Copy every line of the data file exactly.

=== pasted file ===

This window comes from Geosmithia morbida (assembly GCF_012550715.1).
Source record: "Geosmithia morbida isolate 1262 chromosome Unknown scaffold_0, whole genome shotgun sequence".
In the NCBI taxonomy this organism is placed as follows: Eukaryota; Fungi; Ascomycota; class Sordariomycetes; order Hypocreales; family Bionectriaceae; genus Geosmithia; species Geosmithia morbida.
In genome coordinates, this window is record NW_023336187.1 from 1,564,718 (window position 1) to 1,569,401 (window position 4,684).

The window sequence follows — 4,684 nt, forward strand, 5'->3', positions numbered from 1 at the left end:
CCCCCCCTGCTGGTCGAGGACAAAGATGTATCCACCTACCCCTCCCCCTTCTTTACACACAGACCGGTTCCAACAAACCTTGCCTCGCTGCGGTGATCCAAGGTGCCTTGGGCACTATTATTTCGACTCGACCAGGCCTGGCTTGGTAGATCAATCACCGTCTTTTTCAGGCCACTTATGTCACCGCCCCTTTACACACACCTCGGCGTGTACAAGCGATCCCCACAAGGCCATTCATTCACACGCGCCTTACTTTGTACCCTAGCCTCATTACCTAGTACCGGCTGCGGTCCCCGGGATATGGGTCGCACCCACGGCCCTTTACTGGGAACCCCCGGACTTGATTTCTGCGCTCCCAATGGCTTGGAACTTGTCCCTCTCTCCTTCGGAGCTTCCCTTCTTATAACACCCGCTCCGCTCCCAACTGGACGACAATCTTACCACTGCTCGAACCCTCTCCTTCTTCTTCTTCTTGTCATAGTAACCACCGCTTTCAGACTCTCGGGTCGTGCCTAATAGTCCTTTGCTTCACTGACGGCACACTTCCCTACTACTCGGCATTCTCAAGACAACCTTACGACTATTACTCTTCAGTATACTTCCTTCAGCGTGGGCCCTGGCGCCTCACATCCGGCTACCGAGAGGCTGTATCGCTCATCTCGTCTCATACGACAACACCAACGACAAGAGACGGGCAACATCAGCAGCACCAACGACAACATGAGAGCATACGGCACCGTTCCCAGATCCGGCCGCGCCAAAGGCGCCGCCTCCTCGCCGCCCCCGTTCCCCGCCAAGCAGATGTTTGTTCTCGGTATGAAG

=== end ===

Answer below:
This window comes from Geosmithia morbida (assembly GCF_012550715.1).
Source record: "Geosmithia morbida isolate 1262 chromosome Unknown scaffold_0, whole genome shotgun sequence".
In the NCBI taxonomy this organism is placed as follows: Eukaryota; Fungi; Ascomycota; class Sordariomycetes; order Hypocreales; family Bionectriaceae; genus Geosmithia; species Geosmithia morbida.
In genome coordinates, this window is record NW_023336187.1 from 1,564,718 (window position 1) to 1,569,401 (window position 4,684).

The window sequence follows — 4,684 nt, forward strand, 5'->3', positions numbered from 1 at the left end:
CCCCCCCTGCTGGTCGAGGACAAAGATGTATCCACCTACCCCTCCCCCTTCTTTACACACAGACCGGTTCCAACAAACCTTGCCTCGCTGCGGTGATCCAAGGTGCCTTGGGCACTATTATTTCGACTCGACCAGGCCTGGCTTGGTAGATCAATCACCGTCTTTTTCAGGCCACTTATGTCACCGCCCCTTTACACACACCTCGGCGTGTACAAGCGATCCCCACAAGGCCATTCATTCACACGCGCCTTACTTTGTACCCTAGCCTCATTACCTAGTACCGGCTGCGGTCCCCGGGATATGGGTCGCACCCACGGCCCTTTACTGGGAACCCCCGGACTTGATTTCTGCGCTCCCAATGGCTTGGAACTTGTCCCTCTCTCCTTCGGAGCTTCCCTTCTTATAACACCCGCTCCGCTCCCAACTGGACGACAATCTTACCACTGCTCGAACCCTCTCCTTCTTCTTCTTCTTGTCATAGTAACCACCGCTTTCAGACTCTCGGGTCGTGCCTAATAGTCCTTTGCTTCACTGACGGCACACTTCCCTACTACTCGGCATTCTCAAGACAACCTTACGACTATTACTCTTCAGTATACTTCCTTCAGCGTGGGCCCTGGCGCCTCACATCCGGCTACCGAGAGGCTGTATCGCTCATCTCGTCTCATACGACAACACCAACGACAAGAGACGGGCAACATCAGCAGCACCAACGACAACATGAGAGCATACGGCACCGTTCCCAGATCCGGCCGCGCCAAAGGCGCCGCCTCCTCGCCGCCCCCGTTCCCCGCCAAGCAGATGTTTGTTCTCGGTATGAAG